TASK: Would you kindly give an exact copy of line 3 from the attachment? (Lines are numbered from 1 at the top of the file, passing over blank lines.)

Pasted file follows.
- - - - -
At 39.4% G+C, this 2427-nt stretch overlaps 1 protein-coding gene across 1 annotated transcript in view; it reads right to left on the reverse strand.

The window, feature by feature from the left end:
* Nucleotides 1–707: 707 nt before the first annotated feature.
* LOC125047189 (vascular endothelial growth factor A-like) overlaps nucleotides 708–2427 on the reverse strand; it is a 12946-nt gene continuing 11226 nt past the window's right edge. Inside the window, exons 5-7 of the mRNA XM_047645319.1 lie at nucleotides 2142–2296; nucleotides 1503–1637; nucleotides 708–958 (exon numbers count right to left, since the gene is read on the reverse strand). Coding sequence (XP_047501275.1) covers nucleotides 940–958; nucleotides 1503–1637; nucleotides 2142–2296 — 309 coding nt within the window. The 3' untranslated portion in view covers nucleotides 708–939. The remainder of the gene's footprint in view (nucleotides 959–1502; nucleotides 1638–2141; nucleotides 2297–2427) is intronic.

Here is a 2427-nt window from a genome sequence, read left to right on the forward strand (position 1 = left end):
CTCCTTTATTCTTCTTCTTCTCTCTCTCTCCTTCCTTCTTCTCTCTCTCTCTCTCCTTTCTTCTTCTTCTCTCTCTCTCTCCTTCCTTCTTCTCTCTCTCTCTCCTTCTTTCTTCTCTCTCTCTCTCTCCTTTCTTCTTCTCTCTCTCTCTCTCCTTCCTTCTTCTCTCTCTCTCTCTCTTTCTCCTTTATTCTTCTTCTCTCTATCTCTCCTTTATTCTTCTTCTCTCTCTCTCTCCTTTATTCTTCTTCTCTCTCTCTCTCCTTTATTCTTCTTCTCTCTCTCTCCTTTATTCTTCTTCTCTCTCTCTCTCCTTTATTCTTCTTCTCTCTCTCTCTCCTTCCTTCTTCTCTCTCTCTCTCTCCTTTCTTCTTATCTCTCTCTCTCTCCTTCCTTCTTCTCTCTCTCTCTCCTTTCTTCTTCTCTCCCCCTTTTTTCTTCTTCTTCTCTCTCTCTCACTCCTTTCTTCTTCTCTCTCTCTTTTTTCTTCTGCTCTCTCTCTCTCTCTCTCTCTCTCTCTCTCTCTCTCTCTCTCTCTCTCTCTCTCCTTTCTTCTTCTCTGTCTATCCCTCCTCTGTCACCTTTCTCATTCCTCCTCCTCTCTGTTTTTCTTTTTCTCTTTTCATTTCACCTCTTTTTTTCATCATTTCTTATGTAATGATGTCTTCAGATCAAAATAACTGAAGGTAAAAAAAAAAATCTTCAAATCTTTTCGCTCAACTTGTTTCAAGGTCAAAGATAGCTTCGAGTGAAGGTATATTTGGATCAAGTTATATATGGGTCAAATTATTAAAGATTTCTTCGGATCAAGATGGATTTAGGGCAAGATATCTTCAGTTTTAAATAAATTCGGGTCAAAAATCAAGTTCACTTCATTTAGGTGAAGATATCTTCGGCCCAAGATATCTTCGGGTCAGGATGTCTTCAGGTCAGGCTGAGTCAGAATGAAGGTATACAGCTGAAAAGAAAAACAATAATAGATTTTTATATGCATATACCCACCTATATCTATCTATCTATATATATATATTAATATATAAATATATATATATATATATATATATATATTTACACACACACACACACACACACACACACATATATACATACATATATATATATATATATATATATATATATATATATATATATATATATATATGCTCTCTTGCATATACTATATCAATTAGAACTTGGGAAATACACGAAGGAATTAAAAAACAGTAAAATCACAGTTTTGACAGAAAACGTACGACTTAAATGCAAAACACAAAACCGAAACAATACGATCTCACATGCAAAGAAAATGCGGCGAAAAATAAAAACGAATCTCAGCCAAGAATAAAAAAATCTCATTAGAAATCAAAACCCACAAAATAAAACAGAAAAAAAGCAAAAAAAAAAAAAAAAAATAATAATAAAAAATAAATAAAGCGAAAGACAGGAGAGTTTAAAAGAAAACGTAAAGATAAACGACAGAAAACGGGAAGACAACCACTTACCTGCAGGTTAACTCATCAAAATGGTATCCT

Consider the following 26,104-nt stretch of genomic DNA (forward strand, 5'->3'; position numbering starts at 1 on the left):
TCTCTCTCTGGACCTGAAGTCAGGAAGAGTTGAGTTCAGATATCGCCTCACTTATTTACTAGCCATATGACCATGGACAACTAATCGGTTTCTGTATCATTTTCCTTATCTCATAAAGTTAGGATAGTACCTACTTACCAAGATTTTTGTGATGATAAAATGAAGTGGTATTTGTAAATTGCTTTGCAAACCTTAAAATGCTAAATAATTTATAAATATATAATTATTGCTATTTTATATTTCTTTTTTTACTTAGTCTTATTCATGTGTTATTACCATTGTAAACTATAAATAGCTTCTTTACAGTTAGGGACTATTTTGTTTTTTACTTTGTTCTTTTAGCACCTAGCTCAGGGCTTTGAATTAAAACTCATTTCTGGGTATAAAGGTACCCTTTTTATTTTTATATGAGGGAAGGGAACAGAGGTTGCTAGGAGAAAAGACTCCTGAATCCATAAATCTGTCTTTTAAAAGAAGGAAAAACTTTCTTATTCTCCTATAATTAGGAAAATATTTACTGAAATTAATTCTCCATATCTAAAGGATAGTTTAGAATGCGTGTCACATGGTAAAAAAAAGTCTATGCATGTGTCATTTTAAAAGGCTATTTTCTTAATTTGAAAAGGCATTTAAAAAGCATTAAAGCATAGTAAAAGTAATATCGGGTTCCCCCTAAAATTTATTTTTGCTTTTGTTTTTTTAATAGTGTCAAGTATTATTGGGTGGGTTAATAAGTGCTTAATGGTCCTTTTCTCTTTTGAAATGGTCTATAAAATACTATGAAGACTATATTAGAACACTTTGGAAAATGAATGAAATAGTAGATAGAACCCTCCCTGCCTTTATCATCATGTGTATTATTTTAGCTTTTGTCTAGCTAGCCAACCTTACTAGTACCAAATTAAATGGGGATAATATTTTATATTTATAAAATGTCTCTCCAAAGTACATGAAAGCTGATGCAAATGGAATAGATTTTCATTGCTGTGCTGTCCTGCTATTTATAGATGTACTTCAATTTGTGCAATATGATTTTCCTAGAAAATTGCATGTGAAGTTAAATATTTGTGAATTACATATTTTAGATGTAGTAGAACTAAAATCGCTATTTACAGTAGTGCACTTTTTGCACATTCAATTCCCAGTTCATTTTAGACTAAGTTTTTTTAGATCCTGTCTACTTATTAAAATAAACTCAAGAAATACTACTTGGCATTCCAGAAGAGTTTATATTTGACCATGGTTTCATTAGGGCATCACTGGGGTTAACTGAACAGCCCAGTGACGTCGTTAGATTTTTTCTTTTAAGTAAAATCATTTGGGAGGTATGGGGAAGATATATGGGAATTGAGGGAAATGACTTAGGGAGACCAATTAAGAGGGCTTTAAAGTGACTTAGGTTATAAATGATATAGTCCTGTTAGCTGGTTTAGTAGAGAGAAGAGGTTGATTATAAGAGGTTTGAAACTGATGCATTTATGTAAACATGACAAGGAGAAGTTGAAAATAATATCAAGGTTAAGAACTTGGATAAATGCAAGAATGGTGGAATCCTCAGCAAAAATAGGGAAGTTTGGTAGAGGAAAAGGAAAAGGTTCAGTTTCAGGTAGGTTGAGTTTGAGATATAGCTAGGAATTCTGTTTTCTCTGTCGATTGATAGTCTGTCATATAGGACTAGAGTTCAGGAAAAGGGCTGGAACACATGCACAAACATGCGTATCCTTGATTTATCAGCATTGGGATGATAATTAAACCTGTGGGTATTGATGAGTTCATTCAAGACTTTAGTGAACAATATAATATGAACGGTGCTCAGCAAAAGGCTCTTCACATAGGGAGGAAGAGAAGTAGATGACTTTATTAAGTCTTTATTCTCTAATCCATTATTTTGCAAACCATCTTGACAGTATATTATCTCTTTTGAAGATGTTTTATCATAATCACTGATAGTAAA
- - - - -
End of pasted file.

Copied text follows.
* Nucleotides 1–707: 707 nt before the first annotated feature.